Volkswagen beats Tesla to the Punch and Unveils an Affordable Electric Vehicle

Volkswagen beats Tesla to the Punch and Unveils an Affordable Electric Vehicle

By eduardogaitancortez

Volkswagen is about to do what Tesla failed to do throughout Investor Day: demonstrate affordable electric transportation for consumers. The German automaker plans to showcase a model that will start at less than 25,000 euros ($26,600). That is why it has used the hashtag #VWforthepeople to promote the event to be held on Wednesday, March 15, in Hamburg.


EV blogs and enthusiast publications are hoping to get their first look at a compact hatchback that will start shipping in a few years. VW urgently requires a successful car for the electric age. The company has struggled to keep up with Tesla’s electric vehicles. It therefore needs to stop declining sales in China, where domestic manufacturers, led by BYD, have stepped up their game.

An electric model that comes even remotely close to the triumph of the Golf (VW has produced well over 35 million units) would do wonders for the brand. The event adds to what has already been a busy week for the largest car manufacturer on the European continent.

On Monday, Volkswagen unveiled the planes for its first out-of-home battery plant. It is not yet clear how much the company will invest in the plant in St. Thomas, Ontario. However, the Canadian Industry Minister said it will be the largest automotive investment in the country’s history. On Tuesday, the company increased the cost of the five-year project by 13 percent. Bringing it to 180 billion euros ($193.39 billion), more than two-thirds of which will be for the program and electric vehicles.

“This will be a decisive year for delivering strategic ends and accelerating growth across the group”

Chief executive Oliver Blume said.

For all of Tesla’s dominance in the early days of electric vehicles, Elon Musk has left a window of possibility open for incumbents looking to catch up. The company last launched a new passenger vehicle in 2020. Model Y, and has made only minor cosmetic changes to the Model 3 since it went into production nearly 6 years ago. The sedan would be made only at the $35,000 cost promised by its CEO. Who suggested that Tesla has been working hard to get a $25,000 model to be unveiled for the first time in 2020. Building an electric car for the masses seems like a no-brainer. But until now it’s been the white whale of the industry.

Electric car

Manufacturers have not found a way to introduce affordable electric models in China. Apart from the short-range mini models they are unlikely to be able to establish themselves in other markets. This is because of still stubbornly expensive batteries and still subjectively small electric vehicle production numbers. Volkswagen has been excluded from the mini segment in China and has paid the price in terms of market share.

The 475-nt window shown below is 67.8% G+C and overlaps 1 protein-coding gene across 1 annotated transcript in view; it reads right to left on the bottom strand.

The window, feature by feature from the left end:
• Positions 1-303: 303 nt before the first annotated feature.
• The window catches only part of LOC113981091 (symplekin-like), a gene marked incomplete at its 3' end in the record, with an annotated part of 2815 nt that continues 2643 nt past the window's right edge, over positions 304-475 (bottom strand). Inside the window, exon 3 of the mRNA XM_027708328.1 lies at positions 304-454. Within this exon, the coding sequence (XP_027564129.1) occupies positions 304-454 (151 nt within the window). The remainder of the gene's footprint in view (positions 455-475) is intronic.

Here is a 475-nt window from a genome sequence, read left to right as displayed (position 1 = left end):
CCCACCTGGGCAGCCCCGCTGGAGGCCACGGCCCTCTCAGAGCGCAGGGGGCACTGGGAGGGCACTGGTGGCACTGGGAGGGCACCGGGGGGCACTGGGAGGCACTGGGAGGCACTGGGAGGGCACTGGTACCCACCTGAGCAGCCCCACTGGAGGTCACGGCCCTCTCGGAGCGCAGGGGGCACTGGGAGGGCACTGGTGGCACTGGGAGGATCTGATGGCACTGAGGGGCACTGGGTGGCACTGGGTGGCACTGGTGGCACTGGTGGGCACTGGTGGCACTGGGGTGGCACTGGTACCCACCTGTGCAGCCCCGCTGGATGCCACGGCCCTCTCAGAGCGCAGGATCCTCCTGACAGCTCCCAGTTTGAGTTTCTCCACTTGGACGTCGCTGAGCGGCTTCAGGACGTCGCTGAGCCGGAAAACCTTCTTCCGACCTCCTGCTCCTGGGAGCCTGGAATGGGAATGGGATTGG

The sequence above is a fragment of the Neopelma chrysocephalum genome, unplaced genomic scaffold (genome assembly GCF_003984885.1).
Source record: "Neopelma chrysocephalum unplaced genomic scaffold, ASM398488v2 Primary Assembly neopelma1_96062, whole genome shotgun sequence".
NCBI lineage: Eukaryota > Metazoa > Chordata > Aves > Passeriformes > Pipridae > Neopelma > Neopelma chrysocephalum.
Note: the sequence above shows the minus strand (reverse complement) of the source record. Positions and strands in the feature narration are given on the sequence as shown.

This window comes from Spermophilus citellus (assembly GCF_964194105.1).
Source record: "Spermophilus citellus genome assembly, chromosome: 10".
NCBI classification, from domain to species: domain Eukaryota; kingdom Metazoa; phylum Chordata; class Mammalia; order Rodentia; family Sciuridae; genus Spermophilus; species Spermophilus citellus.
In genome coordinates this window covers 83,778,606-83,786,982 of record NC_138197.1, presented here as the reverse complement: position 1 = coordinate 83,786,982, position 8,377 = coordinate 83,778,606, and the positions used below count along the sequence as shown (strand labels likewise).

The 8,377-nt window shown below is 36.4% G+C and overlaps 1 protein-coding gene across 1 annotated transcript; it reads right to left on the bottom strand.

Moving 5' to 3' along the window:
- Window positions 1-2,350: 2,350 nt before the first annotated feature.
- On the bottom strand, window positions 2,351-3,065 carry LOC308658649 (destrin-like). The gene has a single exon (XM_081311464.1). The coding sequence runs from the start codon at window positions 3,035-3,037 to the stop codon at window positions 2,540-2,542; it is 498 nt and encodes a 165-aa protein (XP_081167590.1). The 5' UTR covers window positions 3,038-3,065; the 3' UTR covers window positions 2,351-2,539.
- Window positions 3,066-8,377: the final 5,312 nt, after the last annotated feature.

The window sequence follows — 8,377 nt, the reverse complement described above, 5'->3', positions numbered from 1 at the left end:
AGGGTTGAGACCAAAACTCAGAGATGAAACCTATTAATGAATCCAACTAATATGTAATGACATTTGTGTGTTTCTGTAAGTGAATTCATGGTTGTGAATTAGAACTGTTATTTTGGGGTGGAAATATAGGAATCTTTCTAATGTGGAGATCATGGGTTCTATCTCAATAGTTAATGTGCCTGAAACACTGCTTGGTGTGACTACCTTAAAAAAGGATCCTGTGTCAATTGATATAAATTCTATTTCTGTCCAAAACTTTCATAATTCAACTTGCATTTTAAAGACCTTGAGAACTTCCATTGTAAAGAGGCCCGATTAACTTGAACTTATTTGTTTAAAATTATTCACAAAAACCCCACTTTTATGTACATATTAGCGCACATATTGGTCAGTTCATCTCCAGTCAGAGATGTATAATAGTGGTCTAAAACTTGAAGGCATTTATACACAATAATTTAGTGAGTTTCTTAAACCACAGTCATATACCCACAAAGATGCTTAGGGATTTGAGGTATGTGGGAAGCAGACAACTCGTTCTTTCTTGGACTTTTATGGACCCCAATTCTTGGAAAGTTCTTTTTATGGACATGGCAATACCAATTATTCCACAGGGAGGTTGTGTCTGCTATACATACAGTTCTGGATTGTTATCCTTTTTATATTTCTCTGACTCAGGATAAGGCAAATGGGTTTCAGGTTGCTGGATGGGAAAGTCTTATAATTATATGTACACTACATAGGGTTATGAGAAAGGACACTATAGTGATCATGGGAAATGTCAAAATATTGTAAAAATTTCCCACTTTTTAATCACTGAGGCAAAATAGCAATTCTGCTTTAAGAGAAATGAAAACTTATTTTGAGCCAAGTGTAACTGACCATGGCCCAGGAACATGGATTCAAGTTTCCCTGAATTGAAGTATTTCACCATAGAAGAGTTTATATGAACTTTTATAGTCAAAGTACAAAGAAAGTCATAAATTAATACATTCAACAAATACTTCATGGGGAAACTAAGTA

China’s middle class continues to drive predominantly gasoline customers. While the upper and lower segments of the world’s largest car market remain increasingly electrified. The company has excelled in these segments with its combustion models and cannot afford to lose these consumers as they move toward plug-in cars.

Volkswagen has become a global great thanks to the Beetle, the 2-door that sold well over 23 million units and epitomized Germany’s post-war economic renaissance. The company’s diesel emissions scandal left it with no choice but to aggressively modify batteries, but its ID family of electric vehicles hasn’t caught on as quickly as expected. The vehicles have had problems due to faulty software and their cost is still well above the Golf’s around € 31.000 (33.306,83 $).


The most comparable model, the compact ID.3, has a starting cost of 43,995 euros. Shipments of Volkswagen’s most popular electric transport on the European continent last year were less than half of the Model Y and even further behind the Golf. The €46,335 ($49782.97) ID.4 compact SUV. Unfortunately for the company, the hatchback era seems to be ending along with the combustion era. The Golf’s 14-year reign as the best-selling car on the European continent ended in 2022, after shipments fell 14 percent. There is pressure for Volkswagen to present an electric substitute creditor.

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